In 2017, Victoria was the first state in Australia to pass voluntary assisted legislation and has been followed by Western Australia, Tasmania and now South Australia. Aotearoa New Zealand passed its End-of-life Choice Bill two years ago and it will go live in November. This podcast draws on the experience of some very committed Victorian clinicians who share the lessons they've learned over the last two years about practical implementation of voluntary assisted dying (VAD).
The presenters were recorded at RACP Congress 2021 held in May. Palliative care physician, Dr Danielle Ko, explained how Austin Health has prepared and supported its healthcare staff through this shift in practice. Palliative care physician Dr Greg Mewitt described the challenge of consulting remotely with patients in regional Victoria. Professor Paul Komesaroff reflected on some other points of friction in Victoria’s law as it stands and the practicalities of medical practice. And Professor James Howe talked of his work as a neurologist in a Catholic healthcare institution, and how tensions over assisted dying had been resolved.
- Dr Danielle Ko FRACGP FAChPM (Clinical Ethics Lead, Austin Health; VAD Review Board, Safercare Victoria)
- Dr Greg Mewett FRACGP FAChPM DRCOG (Ballarat Rural Health; Grampians Regional Palliative Care Team)
- Professor Paul Komesaroff FRACP (Alfred Hospital; Monash University)
- Professor James Howe FRACP (VAD Review Board, Safercare Victoria)
- Dr George Laking FRACP (Auckland City Hospital; RACP President Aotearoa New Zealand).
Do you want to be among the first to find out about more Pomegranate Health podcasts? Subscribe to email alerts or search for ‘Pomegranate Health’ in Apple Podcasts, Spotify, Castbox, or any podcasting app. RACP Fellows can claim CPD credits for listening and learning via MyCPD. For a transcript and further references please visit our webpage.
The results of the 2020 Physician Training Survey are now available to RACP members through an interactive reporting dashboard. You can access the dashboard through your MyRACP login.
View the Physician Training Survey 2020 Summary Report for an overview of the key findings for all physician trainees and educators and how they compare to those from 2018.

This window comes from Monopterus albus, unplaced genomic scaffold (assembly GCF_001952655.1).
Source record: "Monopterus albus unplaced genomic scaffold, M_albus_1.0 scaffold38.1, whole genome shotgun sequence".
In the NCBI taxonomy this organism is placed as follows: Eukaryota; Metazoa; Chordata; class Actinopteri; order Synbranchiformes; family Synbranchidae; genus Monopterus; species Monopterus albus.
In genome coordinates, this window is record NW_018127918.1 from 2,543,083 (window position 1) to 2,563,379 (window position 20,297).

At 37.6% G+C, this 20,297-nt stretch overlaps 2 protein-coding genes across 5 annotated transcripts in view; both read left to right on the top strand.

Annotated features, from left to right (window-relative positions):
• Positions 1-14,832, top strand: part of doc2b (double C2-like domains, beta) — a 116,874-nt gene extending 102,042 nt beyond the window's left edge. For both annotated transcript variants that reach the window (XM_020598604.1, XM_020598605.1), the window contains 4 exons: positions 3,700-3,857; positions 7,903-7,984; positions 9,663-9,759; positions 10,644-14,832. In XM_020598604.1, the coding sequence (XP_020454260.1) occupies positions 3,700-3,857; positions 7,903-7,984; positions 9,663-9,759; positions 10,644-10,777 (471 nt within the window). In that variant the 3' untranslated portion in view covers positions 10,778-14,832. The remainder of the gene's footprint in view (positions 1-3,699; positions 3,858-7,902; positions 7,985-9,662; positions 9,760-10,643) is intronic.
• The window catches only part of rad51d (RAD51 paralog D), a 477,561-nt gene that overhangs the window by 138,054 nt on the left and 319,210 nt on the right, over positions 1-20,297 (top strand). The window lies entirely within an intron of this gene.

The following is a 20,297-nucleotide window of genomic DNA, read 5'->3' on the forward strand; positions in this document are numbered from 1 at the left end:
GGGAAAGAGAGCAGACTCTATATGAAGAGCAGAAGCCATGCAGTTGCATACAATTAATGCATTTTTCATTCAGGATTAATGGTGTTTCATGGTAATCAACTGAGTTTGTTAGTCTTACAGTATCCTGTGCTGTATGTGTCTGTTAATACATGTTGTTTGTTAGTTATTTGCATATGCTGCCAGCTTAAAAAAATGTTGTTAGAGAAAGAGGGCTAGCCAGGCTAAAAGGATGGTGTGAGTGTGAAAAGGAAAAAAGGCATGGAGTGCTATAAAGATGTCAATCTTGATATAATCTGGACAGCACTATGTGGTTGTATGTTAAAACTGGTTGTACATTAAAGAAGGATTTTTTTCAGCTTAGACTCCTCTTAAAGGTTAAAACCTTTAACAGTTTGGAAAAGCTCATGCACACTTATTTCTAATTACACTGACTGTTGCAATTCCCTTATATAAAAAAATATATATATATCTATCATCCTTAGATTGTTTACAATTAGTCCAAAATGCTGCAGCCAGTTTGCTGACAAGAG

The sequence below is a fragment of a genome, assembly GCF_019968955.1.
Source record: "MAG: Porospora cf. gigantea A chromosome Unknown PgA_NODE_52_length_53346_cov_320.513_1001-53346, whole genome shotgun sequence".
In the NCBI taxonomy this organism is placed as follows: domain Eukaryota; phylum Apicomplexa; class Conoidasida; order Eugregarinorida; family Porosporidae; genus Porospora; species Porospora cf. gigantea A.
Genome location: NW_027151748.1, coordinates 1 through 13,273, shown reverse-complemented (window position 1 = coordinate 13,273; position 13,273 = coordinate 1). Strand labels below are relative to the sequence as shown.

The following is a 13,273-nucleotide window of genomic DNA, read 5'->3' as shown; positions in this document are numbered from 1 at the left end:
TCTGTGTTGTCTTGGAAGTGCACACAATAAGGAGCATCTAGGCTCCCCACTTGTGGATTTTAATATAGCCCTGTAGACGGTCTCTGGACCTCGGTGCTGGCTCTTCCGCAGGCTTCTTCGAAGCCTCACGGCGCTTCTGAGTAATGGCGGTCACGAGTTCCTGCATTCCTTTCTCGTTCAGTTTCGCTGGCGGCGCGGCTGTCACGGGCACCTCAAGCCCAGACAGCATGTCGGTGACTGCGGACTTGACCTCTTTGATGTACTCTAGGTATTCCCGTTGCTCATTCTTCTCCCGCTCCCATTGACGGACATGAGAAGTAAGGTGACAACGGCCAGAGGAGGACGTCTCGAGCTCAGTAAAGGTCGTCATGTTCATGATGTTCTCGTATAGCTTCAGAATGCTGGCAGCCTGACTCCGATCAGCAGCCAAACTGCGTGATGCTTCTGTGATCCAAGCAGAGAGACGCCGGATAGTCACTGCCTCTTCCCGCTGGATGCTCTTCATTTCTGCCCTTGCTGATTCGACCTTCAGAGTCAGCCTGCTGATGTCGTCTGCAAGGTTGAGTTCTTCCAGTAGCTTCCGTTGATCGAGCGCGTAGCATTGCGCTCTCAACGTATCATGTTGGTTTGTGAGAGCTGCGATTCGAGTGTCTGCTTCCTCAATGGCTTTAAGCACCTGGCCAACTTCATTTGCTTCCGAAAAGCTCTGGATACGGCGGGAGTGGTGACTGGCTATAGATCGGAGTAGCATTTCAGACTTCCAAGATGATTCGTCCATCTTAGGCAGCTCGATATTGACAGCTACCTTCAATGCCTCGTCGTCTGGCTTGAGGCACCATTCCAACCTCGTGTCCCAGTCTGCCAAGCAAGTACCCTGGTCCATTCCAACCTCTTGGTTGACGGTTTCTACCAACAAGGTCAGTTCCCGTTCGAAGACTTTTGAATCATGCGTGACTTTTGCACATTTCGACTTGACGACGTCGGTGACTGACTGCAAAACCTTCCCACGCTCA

The survey results indicate that most trainee and educator respondents were satisfied with their overall training experience in 2020 and would recommend their workplace training setting to others. However, it is evident that last year, service provision took priority over education compared to previous years and educational opportunities were reduced. Ongoing issues regarding workload, wellbeing and workplace culture were highlighted once again, with increased rates of burnout, bullying, harassment and discrimination. While some of the concerning findings may be temporary impacts of COVID-19, the results highlight ongoing systemic issues that need to be addressed.
Through the Physician Training Survey, the RACP:
- supports individuals by providing confidential support to respondents who raised wellbeing concerns through the RACP support program
- drives improvements in training settings by providing feedback and identifying settings with results that indicate potential concerns and asking the training setting’s executives to respond to the feedback
- informs systemic change by using results in the development of strategic approaches to improve physician training and the culture of medicine.
We thank all trainees and educators who took part in this important activity.
About the Physician Training Survey
Eligible RACP trainees and their educators were asked to reflect on their training experiences during term three in Australia and quarter four in Aotearoa New Zealand. Twenty-one per cent (n=1675) of trainees and 17 per cent (n=907) of educators responded to the survey. The survey explored topics aligned to the Training Provider Standards. We also sought feedback on the impacts of COVID-19 on training.
The survey is independently administered by research company ENGINE, ensuring we receive anonymous survey data only. Data is not reported where there are less than five participant responses.
Further details about the Physician Training Survey are provided on the RACP webpage. If you have questions regarding the Physician Training Survey, please email us at firstname.lastname@example.org.